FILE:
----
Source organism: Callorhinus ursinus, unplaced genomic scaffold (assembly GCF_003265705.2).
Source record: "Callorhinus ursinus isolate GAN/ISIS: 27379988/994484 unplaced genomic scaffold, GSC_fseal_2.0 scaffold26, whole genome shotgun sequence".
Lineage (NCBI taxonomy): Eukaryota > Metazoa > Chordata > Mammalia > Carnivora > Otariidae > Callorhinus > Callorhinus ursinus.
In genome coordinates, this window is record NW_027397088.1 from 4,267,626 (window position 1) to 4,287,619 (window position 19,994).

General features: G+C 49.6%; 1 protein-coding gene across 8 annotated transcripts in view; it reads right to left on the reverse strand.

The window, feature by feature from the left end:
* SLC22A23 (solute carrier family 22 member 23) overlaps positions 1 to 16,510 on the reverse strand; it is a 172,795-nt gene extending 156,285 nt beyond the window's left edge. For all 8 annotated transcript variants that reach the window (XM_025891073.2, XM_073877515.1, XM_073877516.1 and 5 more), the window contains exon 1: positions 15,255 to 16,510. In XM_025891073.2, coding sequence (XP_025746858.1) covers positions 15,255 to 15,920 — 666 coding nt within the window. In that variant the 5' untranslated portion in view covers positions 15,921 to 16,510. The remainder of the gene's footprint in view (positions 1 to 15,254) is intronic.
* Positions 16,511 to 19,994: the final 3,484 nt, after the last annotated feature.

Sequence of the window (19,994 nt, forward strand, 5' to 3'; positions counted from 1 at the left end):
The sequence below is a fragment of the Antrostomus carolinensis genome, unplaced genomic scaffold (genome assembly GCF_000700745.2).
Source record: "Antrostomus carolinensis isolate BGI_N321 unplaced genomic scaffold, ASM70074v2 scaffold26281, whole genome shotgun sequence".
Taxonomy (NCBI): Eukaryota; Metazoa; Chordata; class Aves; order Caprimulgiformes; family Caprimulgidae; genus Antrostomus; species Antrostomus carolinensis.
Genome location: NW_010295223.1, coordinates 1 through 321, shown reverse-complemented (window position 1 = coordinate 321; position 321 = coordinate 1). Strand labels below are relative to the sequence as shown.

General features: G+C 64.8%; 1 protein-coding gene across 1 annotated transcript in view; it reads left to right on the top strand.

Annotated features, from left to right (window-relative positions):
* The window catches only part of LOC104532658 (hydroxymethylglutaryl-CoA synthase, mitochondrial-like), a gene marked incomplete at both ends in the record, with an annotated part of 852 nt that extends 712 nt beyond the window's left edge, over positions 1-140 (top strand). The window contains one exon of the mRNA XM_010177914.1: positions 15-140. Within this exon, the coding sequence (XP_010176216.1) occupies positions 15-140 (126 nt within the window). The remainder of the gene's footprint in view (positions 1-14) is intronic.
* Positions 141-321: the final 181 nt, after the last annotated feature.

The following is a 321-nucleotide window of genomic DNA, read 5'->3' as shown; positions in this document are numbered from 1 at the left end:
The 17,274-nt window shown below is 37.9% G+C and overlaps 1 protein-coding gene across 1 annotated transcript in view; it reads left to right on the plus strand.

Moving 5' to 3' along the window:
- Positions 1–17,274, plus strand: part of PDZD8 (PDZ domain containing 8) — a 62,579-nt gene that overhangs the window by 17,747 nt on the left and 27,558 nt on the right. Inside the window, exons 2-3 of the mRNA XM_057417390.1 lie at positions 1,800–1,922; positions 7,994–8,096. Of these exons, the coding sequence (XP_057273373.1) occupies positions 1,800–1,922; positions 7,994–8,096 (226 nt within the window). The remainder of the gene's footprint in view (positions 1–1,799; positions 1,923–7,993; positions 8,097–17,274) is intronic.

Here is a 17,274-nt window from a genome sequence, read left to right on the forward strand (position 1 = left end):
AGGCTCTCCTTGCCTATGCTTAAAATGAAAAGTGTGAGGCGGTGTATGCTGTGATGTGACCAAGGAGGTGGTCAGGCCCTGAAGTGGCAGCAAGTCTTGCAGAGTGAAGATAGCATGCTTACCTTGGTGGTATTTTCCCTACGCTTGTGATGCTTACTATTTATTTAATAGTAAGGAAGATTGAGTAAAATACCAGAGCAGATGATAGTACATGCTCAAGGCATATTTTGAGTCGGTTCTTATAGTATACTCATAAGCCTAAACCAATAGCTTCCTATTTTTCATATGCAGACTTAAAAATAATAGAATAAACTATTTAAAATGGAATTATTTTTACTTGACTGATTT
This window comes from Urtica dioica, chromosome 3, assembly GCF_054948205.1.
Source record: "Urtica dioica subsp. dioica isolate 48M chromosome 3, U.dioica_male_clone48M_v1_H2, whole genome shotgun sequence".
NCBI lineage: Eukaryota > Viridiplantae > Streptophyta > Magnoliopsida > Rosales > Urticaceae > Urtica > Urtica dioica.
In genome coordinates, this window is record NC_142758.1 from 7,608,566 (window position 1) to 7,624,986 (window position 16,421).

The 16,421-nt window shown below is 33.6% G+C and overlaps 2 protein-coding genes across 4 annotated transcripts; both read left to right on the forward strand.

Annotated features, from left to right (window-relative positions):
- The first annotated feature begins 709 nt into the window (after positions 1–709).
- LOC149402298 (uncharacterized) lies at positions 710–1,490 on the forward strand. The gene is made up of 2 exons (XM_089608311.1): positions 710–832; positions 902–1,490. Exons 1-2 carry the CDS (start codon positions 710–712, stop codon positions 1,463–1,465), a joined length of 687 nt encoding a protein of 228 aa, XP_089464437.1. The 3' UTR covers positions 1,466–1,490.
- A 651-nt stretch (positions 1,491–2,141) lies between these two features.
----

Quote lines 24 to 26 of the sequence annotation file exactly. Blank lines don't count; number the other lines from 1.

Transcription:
This window comes from Urtica dioica, chromosome 3, assembly GCF_054948205.1.
Source record: "Urtica dioica subsp. dioica isolate 48M chromosome 3, U.dioica_male_clone48M_v1_H2, whole genome shotgun sequence".
NCBI lineage: Eukaryota > Viridiplantae > Streptophyta > Magnoliopsida > Rosales > Urticaceae > Urtica > Urtica dioica.